* Wrote "When Harry Met Sally," "Sleepless in Seattle"
* Nominated for three Academy Awards
* Known for humor, also wrote books and stage plays
(Adds family statement, reactions, paras 2-6)
By Bob Tourtellotte
LOS ANGELES, June 26 Oscar-nominated
screenwriter Nora Ephron, known for romantic comedies "When
Harry Met Sally" and "Sleepless in Seattle," as well as books
and essays, has died in New York after battling leukemia. She
Ephron, who had suffered from acute myeloid leukemia, died
on Tuesday evening at New York's Presbyterian/Weill Cornell
Medical Center surrounded by her family, they said in a
Reactions poured in from around the arts and entertainment
community for the screenwriter who delighted millions with her
flair for comedy, romance and the ability to tackle serious
subjects with insight.
"She brought an awful lot of people a tremendous amount of
joy. She will be sorely missed," her publisher, Alfred A. Knopf,
said in a statement.
New York Mayor Michael Bloomberg called her death "a
devastating one" for the city's arts and cultural community, and
the Los Angeles-based Directors Guild of America called her "an
inspiration for women filmmakers when there were few."
Writer and actress Carrie Fisher called Ephron "inspiring,
intimidating, and insightful" and actor Martin Landau said she
was "able to accomplish everything she set her mind to with
Ephron, who often parlayed her own love life into movies
like "Heartburn" and gave her acerbic take on aging in the 2010
essay collection, "I Remember Nothing: And Other Reflections,"
had kept her illness largely private except for close friends
"At some point, your luck is going to run out ... You are
very aware with friends getting sick that it can end in a
second," Ephron told Reuters in a 2010 interview while promoting
The elegant Ephron, known for habitually dressing in black,
urged aging friends and readers to make the most of their lives.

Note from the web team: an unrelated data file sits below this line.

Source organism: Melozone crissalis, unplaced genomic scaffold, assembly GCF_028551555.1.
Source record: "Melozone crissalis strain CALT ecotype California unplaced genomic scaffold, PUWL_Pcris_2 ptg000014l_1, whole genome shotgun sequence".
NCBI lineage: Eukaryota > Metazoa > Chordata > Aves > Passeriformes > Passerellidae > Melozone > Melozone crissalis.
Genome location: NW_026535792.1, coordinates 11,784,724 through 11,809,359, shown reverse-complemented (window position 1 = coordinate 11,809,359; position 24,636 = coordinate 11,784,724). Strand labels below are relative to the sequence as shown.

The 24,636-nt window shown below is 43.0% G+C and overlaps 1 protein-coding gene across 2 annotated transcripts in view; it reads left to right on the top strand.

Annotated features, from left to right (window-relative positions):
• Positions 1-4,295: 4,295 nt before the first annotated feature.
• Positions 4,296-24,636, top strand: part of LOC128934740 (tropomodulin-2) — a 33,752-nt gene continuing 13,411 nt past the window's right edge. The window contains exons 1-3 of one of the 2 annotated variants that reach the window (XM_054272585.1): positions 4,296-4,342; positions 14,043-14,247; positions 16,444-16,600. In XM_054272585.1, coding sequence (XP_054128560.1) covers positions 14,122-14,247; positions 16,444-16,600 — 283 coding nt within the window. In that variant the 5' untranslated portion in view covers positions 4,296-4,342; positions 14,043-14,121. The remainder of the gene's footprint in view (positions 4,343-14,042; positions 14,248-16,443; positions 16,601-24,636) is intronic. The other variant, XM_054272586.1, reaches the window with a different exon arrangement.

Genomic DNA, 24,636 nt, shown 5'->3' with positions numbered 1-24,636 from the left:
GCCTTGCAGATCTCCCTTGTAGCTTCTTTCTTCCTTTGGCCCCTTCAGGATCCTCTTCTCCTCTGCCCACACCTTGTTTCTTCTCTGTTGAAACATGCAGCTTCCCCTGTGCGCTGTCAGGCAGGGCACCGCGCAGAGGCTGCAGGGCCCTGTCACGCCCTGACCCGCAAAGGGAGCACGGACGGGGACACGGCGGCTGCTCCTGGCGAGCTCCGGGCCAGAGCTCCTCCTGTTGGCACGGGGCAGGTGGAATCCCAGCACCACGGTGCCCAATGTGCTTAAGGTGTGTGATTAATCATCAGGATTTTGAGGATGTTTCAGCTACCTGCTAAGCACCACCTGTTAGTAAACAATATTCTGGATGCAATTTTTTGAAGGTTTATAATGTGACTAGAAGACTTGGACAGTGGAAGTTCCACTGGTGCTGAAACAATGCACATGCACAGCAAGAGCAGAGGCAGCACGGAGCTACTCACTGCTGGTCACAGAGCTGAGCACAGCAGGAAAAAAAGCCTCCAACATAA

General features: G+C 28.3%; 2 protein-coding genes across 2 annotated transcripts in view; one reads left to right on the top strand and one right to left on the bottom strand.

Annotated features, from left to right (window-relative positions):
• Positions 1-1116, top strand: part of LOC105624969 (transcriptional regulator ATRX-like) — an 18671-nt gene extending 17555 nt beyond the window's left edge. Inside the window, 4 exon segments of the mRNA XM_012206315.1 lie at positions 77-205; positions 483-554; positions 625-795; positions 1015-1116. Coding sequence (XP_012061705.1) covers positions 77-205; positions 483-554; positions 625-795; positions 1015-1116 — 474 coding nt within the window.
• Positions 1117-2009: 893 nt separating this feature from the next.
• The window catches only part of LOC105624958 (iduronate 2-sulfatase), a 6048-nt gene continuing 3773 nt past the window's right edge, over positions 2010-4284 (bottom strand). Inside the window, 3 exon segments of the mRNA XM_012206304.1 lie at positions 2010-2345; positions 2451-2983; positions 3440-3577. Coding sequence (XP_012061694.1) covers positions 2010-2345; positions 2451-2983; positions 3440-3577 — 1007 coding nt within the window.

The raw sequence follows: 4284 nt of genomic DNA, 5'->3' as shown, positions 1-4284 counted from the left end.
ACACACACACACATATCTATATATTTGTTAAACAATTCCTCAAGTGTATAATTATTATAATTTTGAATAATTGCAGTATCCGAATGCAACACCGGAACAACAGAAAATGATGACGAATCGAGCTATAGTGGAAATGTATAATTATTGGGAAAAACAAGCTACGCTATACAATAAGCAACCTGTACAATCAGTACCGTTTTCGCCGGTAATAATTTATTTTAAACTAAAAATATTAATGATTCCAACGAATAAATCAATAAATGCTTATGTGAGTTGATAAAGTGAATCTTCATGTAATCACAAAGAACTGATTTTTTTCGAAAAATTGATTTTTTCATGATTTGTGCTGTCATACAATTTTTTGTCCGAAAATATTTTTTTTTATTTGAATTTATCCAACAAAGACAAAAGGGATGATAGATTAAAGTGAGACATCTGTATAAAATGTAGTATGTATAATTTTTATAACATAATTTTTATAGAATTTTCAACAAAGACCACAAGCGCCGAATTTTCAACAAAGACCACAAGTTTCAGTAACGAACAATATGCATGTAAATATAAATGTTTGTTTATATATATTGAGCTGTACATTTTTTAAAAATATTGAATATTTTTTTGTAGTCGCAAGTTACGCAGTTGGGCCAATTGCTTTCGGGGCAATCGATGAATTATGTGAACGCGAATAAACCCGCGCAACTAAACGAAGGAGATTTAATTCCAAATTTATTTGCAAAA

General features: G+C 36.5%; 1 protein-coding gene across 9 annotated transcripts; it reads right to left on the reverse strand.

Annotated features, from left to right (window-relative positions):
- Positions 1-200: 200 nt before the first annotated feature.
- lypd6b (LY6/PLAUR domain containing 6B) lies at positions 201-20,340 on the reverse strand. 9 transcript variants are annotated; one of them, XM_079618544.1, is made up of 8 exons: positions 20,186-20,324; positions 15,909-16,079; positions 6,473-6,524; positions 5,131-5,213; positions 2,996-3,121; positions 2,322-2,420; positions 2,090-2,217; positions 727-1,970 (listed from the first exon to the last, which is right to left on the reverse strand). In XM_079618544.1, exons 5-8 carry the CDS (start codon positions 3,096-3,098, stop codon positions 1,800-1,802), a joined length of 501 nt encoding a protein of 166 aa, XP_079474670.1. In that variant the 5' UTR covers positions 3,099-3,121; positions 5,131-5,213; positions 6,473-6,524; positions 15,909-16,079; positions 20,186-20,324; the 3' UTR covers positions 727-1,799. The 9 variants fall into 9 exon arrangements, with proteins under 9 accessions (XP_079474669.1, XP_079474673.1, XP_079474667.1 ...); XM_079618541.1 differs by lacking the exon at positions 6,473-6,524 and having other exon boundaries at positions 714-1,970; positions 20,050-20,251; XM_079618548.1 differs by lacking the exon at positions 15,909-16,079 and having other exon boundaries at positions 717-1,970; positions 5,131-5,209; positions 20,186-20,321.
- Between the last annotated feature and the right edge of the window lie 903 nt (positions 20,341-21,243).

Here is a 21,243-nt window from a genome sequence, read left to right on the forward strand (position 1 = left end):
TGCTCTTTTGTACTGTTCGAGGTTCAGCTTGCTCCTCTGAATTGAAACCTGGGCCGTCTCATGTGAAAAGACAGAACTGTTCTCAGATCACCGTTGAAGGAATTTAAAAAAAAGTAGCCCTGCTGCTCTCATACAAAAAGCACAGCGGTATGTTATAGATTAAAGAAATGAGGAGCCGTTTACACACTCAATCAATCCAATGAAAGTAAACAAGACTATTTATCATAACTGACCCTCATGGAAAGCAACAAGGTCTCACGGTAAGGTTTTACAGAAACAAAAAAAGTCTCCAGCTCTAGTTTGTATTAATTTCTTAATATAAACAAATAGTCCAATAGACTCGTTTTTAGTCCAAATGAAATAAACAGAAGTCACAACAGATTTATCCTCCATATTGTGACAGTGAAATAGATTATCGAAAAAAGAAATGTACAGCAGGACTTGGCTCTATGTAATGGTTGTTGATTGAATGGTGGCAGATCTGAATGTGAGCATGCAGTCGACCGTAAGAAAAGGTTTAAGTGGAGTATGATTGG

"You should eat delicious things while you can still eat
them, go to wonderful places while you still can ... and not
have evenings where you say to yourself, 'What am I doing here?
Why am I here? I am bored witless!'" she told Reuters.
She began her career as a journalist but transitioned into
movies, leaving behind a legacy of more than a dozen films,
often featuring strong female characters, that she either wrote,
produced or directed. She was nominated for three Academy Awards
for "Harry Met Sally," "Sleepless in Seattle" and the drama
"Silkwood" in which Meryl Streep played an anti-nuclear
Other romantic comedies included "You've Got Mail," starring
Meg Ryan, and her last film "Julie & Julia" in 2009, which had
Streep portraying the fearless celebrity cook Julia Child.
Ephron also wrote for the stage, authoring the 2002 play
"Imaginary Friends" about the rivalry of authors Mary McCarthy
and Lillian Hellman, and "Love, Loss and What I Wore," with her
sister Delia, in 2009.
NEW YORK, WASHINGTON, HOLLYWOOD
Born May 19, 1941 in New York City and raised in Beverly
Hills by screenwriter parents, Ephron worked briefly as a White
House intern before going into journalism. She quickly became
known as a humorist with essays on subjects ranging from food
and fashion to feminism.
She started in the entertainment industry while married to
her second husband, The Washington Post's famed Watergate
investigative reporter Carl Bernstein.
She helped rewrite a version of the script for the movie
"All The President's Men," about Bernstein and Bob Woodward's
uncovering of the political scandal that led to the resignation
of Richard Nixon in 1974. Although that screenplay was not used,
it led to a TV movie screenwriting job for Ephron.
Her big movie break came after a messy divorce from
Bernstein, which was the genesis for her 1983 novel "Heartburn"
that she later adapted into the bittersweet hit film of the same
name starring Jack Nicholson and Meryl Streep.
That film ushered in a string of box office successes in the
late 1980s and 1990s, including "When Harry Met Sally,"
"Michael" with John Travolta, "Sleepless in Seattle" and "You've
Got Mail," that saw Ephron gradually add producer and director
to her resume and become one of Hollywood's most successful
makers of romantic comedies.
Although her movies raked in tens of millions of dollars at
box offices worldwide, Ephron never won the industry's highest
honor, an Academy Award.
After box office flops "Hanging Up" and "Lucky Numbers" in
2000, Ephron focused on essays, writing for the stage, and
blogging for the online news site The Huffington Post.
Her humorous 2006 collection "I Feel Bad About My Neck: And
Other Thoughts on Being a Woman" became a bestseller on the New
York Times list.
At the time of her death, Ephron had a biographical movie
about singer Peggy Lee in development that was due to star Reese
Witherspoon, according to the Internet movie website, IMDB.com.
Ephron was married three times and is survived by her
husband of more than 20 years, writer Nicholas Pileggi, and two
children with Bernstein.
(Additional reporting By Piya Sinha-Roy.; Editing by
Christopher Wilson, Philip Barbara and David Brunnstrom)